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The Pamphlet Collection of Sir Robert Stout: Volume 37

The Half-Way House of Intuitionalism

The Half-Way House of Intuitionalism.

The intuitional philosophy, which assumes God as a given fact, an original datum, a first principle-from which all religion is a deduction, marks the border-land between these two conflicting methods, page 6 It is the last refuge of dogmatism. Granted its one premise, intuitionalism obeys in all else the scientific method, or professes to. But this premise must not be questioned. If this is overthrown, it sees no escape from atheism. The being of God must be guaranteed to it by an immediate revelation, differing in kind not at all from the revelation claimed by the Church. The only difference is that this one, fundamental revelation is interior, made to the private soul by a transcendent or supernatural experience, rather than exterior, made to the whole world by a supernatural revealer. Thus the intuitional philosophy retains the Christian method in establishing its one great premise, and adopts the scientific method in all other respects. It is thus "a house divided against itself," and it must fall. That I am not unfair in this criticism, will be apparent to any one who reads carefully the remarkable article on "Theism—Desiderata in the Theistic Argument," contained in the British Quarterly Review for July last. I will quote some passages from this article, which I regard as the ablest and most philosophical defence of the intuitional philosophy that I have ever read:—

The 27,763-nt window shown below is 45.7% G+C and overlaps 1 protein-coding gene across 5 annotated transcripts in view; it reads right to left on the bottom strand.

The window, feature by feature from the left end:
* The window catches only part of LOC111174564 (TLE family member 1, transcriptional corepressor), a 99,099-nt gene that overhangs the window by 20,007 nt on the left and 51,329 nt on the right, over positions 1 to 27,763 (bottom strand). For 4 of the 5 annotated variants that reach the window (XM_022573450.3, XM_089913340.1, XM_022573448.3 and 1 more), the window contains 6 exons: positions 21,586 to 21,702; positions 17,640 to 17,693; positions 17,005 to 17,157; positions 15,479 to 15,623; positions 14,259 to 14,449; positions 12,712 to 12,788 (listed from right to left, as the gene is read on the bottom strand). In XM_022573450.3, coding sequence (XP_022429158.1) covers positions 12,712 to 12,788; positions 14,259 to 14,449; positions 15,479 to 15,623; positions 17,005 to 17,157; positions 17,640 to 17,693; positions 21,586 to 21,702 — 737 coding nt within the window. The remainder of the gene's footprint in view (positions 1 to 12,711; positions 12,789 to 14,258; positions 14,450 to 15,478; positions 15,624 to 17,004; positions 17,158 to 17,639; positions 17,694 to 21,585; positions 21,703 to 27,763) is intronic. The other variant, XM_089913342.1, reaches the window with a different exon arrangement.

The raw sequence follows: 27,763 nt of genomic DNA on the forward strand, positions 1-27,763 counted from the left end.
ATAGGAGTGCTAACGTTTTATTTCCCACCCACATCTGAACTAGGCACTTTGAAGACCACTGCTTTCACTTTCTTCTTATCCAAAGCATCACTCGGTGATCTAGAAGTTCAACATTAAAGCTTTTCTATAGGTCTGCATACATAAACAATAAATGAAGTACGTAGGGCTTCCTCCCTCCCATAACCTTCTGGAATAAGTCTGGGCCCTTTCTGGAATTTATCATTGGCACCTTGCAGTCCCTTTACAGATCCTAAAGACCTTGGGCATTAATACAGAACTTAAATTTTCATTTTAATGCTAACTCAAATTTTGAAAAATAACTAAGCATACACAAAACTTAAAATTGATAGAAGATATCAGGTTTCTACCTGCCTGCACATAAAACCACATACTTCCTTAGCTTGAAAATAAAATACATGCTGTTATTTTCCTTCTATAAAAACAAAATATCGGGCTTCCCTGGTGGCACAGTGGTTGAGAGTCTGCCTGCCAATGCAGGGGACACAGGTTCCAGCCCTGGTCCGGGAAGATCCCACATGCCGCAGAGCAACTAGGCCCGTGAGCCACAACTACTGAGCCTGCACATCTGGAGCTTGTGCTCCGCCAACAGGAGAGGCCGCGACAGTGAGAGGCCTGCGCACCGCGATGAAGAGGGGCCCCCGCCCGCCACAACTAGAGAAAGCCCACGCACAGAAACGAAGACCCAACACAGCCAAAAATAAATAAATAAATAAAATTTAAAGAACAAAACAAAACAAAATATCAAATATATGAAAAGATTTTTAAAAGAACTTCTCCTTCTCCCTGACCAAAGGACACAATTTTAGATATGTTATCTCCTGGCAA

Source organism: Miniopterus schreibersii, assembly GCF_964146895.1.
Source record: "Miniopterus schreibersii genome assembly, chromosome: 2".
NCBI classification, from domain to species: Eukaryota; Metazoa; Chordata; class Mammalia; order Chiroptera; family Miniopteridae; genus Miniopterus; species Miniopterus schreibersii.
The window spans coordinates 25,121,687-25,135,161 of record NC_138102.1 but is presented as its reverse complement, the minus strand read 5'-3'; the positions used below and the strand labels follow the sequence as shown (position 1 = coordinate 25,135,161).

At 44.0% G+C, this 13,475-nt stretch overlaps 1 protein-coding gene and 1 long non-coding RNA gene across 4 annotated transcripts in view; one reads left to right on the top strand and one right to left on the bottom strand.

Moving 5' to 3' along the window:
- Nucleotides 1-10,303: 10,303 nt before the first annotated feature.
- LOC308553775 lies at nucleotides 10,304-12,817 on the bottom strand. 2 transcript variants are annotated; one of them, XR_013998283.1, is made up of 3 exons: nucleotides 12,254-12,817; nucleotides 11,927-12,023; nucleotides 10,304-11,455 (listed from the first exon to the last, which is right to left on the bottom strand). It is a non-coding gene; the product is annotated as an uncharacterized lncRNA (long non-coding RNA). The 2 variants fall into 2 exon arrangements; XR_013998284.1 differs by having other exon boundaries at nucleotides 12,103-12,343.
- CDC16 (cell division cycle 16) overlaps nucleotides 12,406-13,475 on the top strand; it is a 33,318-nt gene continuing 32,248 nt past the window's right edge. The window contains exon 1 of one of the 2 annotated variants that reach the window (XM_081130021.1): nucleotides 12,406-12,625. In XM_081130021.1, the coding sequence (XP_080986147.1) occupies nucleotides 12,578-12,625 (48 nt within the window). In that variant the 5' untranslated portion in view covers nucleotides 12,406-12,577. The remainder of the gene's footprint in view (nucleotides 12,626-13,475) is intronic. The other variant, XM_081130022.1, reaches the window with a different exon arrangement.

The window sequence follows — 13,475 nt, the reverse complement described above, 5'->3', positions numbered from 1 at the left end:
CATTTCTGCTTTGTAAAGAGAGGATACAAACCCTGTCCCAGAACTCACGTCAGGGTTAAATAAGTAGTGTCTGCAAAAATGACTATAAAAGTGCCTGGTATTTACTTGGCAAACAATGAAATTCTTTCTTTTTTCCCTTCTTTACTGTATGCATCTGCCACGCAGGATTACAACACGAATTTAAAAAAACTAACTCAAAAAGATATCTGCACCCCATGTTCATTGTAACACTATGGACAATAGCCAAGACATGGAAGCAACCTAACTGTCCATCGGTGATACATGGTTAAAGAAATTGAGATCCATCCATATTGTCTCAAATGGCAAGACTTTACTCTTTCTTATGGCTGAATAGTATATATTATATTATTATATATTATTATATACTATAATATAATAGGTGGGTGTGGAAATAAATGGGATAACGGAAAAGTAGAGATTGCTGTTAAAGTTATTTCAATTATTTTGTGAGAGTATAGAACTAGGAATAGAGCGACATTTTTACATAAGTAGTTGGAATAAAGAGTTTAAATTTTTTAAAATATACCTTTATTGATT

"Finally, there is the argument which, when philosophically unfolded, is the only unassailable stronghold of theism, its impregnable fortress, that of intuition. . . . It is simply the utterance or attestation of the soul in the presence of the Object which it does not so much discover by searching, as apprehend in the act of revealing itself. . . . It is nor an argument, an inference, a conclusion. It is an attestation, the glimpse of a reality which is apprehended by the instinct of the worshipper, and through the poet's vision as much as by the gaze of the speculative reason. . . . The object of which we are in search is not a blank, colorless abstraction, or necessary entity. Suppose that a supreme existence were demonstrable, that bare entity is not the God of theism, the infinite Intelligence and Personality, of whose existence the human spirit desires some assurance, if it can be had. . . . It [the condemned teleological argument] can never assure us that those traces of intelligence to which it invites our study proceeded from a constructive mind detached from the universe. [In this expression the old Christian idea of a God outside of or above Nature is clearly assumed, without which, indeed, there could be no idea of intuiting him as an isolated "object."] . . . . For the theist merely to proclaim, as an ultimate fact, that the human soul has an intuition of God that we are endowed with a faculty of apprehension of "which the correlative object is divine, will carry no conviction to the atheist. Suppose that he replies, 'This intuition may be valid evidence for you, but I have no such irrepressible instinct; I see no evidence of innate ideas in the soul, or of a substance underneath the phenomena of Nature of which we can have any adequate knowledge we may close the argument by simple re-assertion, and vindi-[unclear: And] page 7 principles there can be no farther proof. . . . The very existence of the intuition of which we speak is itself a revelation, because pointing to a Revealer within or behind itself. . . . . This, then, is the main characteristic of the theistic intuition. It proclaims a supreme Existence without and beyond the mind, which it apprehends in the act of revealing itself. . . . . The intuitionalist, on the other hand, perceives that a revelation has been made to him, descending as through an opened cloud, which closes again . . . . His knowledge is due not to the penetration of his own finite spirit, but to the condescension of the infinite. But we admit that this intuition is not naturally luminous. . . . When not lit up by light strictly supra-natural,—because emanating from the object it discerns,—it is dull and lustreless. . . . It will be found that all who deny the validity of our intuition either limit us to the knowledge of phenomena, or, while admitting that we have a certain knowledge of finite substance, adopt the cold theory of nescience. [This is untrue, and shows a total ignorance of the grounds of scientific theism.] . . . The assertion, therefore, that Nature, of which the physical sciences are the interpretation, does not reveal God by its phenomena, is as strongly asserted by the [intuitional] theist as by the positivist. . . . The God of [intuitional] theism is no inference from phenomena, but, if we may so speak, a postulate of intuition."